Links are a ubiquitous part of the web. It's important that they are easy to use for all, including screen-reader users.
In this guide, you will learn about the Web Content Accessibility Guidelines and how to apply them for the purpose of making your websites links user friendly for screen readers. It will also offer specific recommendations for applying three principles for links: they should be perceivable, understandable, and operable.
Screen readers provide user feedback in two main ways: beeps and voice output. Beeps are reserved for specific events, such as entering text input mode, and not typically used when navigating through the links of a webpage. As such, text is the primary way a screen reader user gets feedback on what page they are on and where a link may take them.
Sometimes you may want to display your link as an icon. To make this screen-reader navigable, you must add some inner text inside the anchor tag.
1<a href="/"> 2 <i class="fas fa-home" aria-hidden="true"></i> 3 <span class="sr-only">Home</span> 4</a>
When a screen reader user focuses on the link, the screen reader will announce
link home. This informs the user they have encountered a link element name is "home"; this is enough information to infer where activating the link will take the user.
It is also important that you give useful labels to your links and not use naked links. When a screen reader encounters a link, it will read out the link text to the user; if the link text is a URL, i.e., a naked link, the user will hear a stream of incomprehensible symbols.
The following is an example of a naked link.
A friendly version of the above link:
1<a href="https://my-blog.com/top-articles">top articles</a>
Link text should tell users where they will be taken if they activate the link. "Click here" and "this link" can be improved. "Top articles" is a better example since the user can infer what content lies behind the link.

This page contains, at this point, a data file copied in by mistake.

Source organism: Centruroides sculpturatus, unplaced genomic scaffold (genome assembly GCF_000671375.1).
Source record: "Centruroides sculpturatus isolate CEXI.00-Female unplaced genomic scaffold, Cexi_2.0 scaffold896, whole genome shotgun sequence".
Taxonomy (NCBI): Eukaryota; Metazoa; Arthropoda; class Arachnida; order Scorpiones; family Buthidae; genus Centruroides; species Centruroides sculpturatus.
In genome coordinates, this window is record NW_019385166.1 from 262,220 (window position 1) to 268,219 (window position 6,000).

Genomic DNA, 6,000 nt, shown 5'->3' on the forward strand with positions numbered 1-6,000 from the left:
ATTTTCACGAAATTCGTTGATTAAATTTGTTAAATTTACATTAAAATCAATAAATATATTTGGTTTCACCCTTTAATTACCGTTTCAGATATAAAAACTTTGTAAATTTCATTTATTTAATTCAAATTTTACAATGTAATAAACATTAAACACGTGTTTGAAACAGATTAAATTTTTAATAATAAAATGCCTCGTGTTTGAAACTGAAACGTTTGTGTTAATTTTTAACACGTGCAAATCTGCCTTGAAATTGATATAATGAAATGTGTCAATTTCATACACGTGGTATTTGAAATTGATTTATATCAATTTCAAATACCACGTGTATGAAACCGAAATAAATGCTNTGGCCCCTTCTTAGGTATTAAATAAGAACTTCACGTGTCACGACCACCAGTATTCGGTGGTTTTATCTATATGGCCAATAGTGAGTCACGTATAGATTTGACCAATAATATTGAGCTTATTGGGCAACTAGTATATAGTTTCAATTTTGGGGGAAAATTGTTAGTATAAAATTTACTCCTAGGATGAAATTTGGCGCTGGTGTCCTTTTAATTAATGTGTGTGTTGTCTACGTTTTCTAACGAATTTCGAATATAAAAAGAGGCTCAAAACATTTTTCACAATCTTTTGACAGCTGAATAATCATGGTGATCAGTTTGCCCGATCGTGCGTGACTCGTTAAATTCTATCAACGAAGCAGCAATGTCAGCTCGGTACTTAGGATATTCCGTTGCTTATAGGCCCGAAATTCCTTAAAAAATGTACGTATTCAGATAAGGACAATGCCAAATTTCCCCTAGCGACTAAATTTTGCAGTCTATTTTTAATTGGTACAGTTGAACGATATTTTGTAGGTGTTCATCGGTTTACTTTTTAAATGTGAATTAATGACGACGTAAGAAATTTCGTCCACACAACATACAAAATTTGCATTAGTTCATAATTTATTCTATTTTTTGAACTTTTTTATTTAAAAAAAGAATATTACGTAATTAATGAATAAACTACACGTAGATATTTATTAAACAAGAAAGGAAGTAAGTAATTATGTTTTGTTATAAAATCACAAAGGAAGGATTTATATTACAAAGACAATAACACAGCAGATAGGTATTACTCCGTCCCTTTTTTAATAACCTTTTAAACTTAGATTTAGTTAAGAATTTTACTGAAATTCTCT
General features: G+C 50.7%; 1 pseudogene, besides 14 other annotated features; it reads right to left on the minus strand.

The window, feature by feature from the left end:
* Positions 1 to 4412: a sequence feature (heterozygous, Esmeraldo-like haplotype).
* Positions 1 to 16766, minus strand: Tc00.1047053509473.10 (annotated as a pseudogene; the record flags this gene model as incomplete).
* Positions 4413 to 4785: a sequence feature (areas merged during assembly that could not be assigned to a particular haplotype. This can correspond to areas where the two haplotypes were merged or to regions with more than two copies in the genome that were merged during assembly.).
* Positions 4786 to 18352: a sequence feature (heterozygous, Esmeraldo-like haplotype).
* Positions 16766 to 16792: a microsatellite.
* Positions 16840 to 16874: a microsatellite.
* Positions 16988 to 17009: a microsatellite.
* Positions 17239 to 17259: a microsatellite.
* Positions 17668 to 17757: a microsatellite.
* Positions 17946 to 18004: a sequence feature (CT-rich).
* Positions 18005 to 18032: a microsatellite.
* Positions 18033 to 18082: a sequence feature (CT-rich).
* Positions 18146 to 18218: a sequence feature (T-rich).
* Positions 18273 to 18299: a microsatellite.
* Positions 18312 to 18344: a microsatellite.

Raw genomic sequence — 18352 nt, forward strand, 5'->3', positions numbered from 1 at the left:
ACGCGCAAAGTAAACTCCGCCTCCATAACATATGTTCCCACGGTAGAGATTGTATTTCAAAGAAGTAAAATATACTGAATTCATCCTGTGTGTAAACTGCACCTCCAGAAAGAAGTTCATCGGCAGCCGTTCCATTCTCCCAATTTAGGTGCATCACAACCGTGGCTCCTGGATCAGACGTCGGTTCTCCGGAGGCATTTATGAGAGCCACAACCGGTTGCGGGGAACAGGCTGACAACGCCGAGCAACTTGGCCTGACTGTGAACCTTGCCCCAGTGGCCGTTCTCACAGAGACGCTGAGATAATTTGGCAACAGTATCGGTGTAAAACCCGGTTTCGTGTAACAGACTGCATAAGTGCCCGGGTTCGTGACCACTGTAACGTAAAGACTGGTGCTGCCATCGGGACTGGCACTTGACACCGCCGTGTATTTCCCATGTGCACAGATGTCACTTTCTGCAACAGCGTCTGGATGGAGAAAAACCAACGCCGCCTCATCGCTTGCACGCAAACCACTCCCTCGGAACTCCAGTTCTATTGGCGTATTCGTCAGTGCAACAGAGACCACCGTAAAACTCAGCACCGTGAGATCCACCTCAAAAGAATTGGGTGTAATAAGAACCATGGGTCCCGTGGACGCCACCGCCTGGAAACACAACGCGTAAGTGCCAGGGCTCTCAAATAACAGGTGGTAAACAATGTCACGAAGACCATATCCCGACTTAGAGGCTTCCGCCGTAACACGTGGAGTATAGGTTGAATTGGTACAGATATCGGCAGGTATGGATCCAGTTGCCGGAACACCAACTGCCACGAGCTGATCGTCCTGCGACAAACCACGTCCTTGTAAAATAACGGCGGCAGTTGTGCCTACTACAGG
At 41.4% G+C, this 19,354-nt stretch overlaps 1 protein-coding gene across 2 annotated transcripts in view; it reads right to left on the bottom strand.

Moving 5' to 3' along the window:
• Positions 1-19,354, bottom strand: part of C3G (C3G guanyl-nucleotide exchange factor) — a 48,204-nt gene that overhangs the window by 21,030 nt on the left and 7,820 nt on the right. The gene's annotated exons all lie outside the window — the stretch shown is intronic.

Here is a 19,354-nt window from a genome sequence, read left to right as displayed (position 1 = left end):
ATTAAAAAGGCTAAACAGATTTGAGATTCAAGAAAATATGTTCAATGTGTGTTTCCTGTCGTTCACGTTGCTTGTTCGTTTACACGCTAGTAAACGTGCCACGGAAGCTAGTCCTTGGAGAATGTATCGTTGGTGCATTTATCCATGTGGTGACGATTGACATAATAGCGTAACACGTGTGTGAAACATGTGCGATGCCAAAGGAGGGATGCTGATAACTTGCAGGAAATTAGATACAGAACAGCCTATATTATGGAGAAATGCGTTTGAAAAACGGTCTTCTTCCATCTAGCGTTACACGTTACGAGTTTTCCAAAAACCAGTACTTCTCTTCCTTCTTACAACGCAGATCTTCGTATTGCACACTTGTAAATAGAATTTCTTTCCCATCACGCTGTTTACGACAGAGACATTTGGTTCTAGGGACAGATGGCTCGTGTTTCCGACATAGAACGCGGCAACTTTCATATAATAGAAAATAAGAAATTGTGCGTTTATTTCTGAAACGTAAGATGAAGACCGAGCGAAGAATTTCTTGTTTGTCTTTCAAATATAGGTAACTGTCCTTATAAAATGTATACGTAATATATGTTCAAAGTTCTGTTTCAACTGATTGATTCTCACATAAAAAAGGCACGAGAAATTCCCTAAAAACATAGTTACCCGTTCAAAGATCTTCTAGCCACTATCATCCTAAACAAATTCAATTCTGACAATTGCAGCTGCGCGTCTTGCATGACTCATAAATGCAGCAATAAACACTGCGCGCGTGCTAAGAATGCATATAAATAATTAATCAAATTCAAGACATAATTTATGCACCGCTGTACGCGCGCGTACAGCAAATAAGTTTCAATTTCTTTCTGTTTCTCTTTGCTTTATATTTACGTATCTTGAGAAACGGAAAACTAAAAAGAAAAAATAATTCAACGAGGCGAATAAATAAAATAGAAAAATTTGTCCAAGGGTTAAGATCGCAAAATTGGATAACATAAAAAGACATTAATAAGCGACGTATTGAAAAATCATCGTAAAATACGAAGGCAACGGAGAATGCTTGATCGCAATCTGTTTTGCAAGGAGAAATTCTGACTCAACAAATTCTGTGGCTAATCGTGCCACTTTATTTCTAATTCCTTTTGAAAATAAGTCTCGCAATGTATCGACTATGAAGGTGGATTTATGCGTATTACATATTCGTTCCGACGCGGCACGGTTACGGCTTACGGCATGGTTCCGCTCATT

On a large website, there can be over 100 interactable elements on the page. One way a user can make sense of a website is to check the navigation menu to see what information they can find. While a sighted user can rely on visual elements such as margins, shadows, and colors to find this navigation menu, a screen reader user will rely on landmarks to perform the same operations.
Without landmarks, a user will be forced to press tab dozens of times to cycle through every single interactable element on the page, including form fields, search boxes, links, menus, etc.
This is undeniably a terrible user experience. The good news is that creating navigation landmarks is simple using the
<nav /> semantic HTML tag. This is demonstrated below:
1<nav> 2 <ul> 3 <li> 4 <a href="/top-articles">Top Articles</a> 5 </li> 6 <li> 7 <a href="/hire-me">Hire Me</a> 8 </li> 9 <li> 10 <a href="/support">Support the Blog</a> 11 </li> 12 <li> 13 </ul> 14</nav>
A screen reader will identify all the landmarks on the page. A user can cycle through all the landmarks and easily find this navigation menu in a few keystrokes.
Also note that the links are wrapped in
<ul /> and
<li /> HTML tags. These help screen-reader users understand how many items are in the list, navigate back and forward in the list, and skip to the end of the menu easily.
This guide has provided recommendations for how to make your web links keyboard operable, understandable, and perceivable for screen reader users.